For some, this bill is another step towards “making our elections more accessible and inclusive,” Executive Director of Disability Rights California (DRC) Andy Imparato said. “Curbside voting and other accommodations provided by this bill will empower voters with disabilities to cast their ballots with ease and confidence.”


UC Transfer Process: 

UCLA will be the first UC to prioritize admission of students who earn an associate degree for transfer (ADT) from select community colleges through the Associate Degree for Transfer Pilot Program. Under Assemblymember Kevin McCarty’s AB 1291, UC’s must redirect students who meet the requirements but are denied admission and are required to offer admission to at least one other UC or CSU campus. 

According to the Office of Gov. Newsom, the bill meets the goal of “streamlining the transfer process and saving students money by being able to earn two degrees in four years.” Students across the state can take advantage of these changes, shifting student focus when applying for colleges.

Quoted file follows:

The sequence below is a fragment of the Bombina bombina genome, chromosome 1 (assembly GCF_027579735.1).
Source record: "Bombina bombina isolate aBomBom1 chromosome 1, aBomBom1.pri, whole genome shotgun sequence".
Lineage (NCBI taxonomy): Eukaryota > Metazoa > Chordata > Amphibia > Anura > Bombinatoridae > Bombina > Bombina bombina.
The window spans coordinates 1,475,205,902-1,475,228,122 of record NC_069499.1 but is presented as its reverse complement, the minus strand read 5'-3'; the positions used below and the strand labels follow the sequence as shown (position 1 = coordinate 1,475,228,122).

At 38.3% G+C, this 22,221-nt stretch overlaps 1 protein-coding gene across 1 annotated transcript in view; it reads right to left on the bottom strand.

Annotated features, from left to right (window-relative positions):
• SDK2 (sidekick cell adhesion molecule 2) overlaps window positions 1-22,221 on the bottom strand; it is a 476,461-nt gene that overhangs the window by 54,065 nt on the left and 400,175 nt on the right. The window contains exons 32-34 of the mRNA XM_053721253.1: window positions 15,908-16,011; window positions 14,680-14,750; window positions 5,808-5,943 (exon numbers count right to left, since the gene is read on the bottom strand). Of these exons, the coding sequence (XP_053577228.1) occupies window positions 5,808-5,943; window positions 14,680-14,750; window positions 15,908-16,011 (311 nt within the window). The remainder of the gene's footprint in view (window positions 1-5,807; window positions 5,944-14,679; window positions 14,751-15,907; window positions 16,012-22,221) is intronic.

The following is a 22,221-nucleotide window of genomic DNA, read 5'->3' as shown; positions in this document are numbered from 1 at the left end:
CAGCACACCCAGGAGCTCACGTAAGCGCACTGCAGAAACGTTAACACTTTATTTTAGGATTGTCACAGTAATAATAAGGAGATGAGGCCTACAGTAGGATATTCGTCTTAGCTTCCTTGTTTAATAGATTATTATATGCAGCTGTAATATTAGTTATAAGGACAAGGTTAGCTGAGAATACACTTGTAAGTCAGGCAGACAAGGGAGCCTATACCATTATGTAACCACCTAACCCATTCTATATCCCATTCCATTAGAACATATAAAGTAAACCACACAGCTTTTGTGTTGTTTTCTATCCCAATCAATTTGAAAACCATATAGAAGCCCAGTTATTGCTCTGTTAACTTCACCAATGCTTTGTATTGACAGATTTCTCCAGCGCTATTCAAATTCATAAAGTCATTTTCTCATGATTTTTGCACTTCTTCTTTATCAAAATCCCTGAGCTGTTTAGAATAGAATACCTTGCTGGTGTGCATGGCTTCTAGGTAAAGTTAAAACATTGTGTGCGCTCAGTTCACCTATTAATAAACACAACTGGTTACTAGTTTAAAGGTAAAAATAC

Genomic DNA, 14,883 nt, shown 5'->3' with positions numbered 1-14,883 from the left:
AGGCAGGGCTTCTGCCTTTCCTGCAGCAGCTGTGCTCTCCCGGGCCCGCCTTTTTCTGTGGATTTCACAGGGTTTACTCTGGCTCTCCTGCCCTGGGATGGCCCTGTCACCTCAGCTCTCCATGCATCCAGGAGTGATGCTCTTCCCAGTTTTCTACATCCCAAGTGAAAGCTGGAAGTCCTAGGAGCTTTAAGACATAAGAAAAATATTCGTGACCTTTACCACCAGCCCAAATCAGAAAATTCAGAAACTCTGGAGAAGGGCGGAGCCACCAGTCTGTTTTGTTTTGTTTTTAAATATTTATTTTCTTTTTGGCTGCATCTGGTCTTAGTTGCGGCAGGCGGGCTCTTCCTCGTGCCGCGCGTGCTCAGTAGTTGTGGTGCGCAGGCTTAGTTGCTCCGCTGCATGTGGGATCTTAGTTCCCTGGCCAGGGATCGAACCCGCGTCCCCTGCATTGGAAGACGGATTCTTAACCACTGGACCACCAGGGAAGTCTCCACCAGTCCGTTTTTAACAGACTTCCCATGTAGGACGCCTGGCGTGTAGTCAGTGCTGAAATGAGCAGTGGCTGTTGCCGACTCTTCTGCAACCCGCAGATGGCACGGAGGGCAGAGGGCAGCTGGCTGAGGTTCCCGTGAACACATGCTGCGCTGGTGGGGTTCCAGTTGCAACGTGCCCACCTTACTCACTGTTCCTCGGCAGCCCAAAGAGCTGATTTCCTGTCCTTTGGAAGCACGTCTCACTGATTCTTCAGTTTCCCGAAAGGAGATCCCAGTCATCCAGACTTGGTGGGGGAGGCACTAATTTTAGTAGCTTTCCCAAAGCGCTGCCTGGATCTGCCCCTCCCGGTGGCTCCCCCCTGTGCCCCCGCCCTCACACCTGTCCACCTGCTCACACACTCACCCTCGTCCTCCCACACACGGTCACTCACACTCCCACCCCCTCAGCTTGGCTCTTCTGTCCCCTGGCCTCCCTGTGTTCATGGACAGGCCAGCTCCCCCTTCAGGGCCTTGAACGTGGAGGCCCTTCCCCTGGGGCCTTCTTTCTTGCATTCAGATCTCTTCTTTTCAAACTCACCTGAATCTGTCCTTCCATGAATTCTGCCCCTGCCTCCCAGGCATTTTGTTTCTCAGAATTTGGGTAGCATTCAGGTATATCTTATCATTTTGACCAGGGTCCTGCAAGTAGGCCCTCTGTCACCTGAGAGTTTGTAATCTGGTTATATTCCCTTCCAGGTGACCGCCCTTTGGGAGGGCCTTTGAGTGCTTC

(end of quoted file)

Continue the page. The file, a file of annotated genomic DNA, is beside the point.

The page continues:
Public Safety: 

Senator Shannon Grove’s proposed SB 14 received a unanimous senate vote when announced and was later signed by Governor Newsom to heighten penalties for human trafficking. The bill puts sex trafficking of minors as a strike under the Three Strikes law, significantly increasing prison sentences for offenders.

“With the passage of this bill, we are sending a clear message to repeat child traffickers— we intend to put you out of business and into prison,” Grove said. 


Affordable Housing: 

In California, it’s estimated that in order to end the state’s housing shortage, 3.5 million homes must be built by 2025. Rising rents and housing prices are results of the shortage, which has forced Californians out-of-state. Legislatures turn to affordable housing and expanding housing lines. Local governments that fail to meet state housing goals now must expedite affordable housing projects according to Senator Scott Wiener, sponsor of SB 423. These new processes may increase avenues for the City of Orinda to meet affordable housing requirements.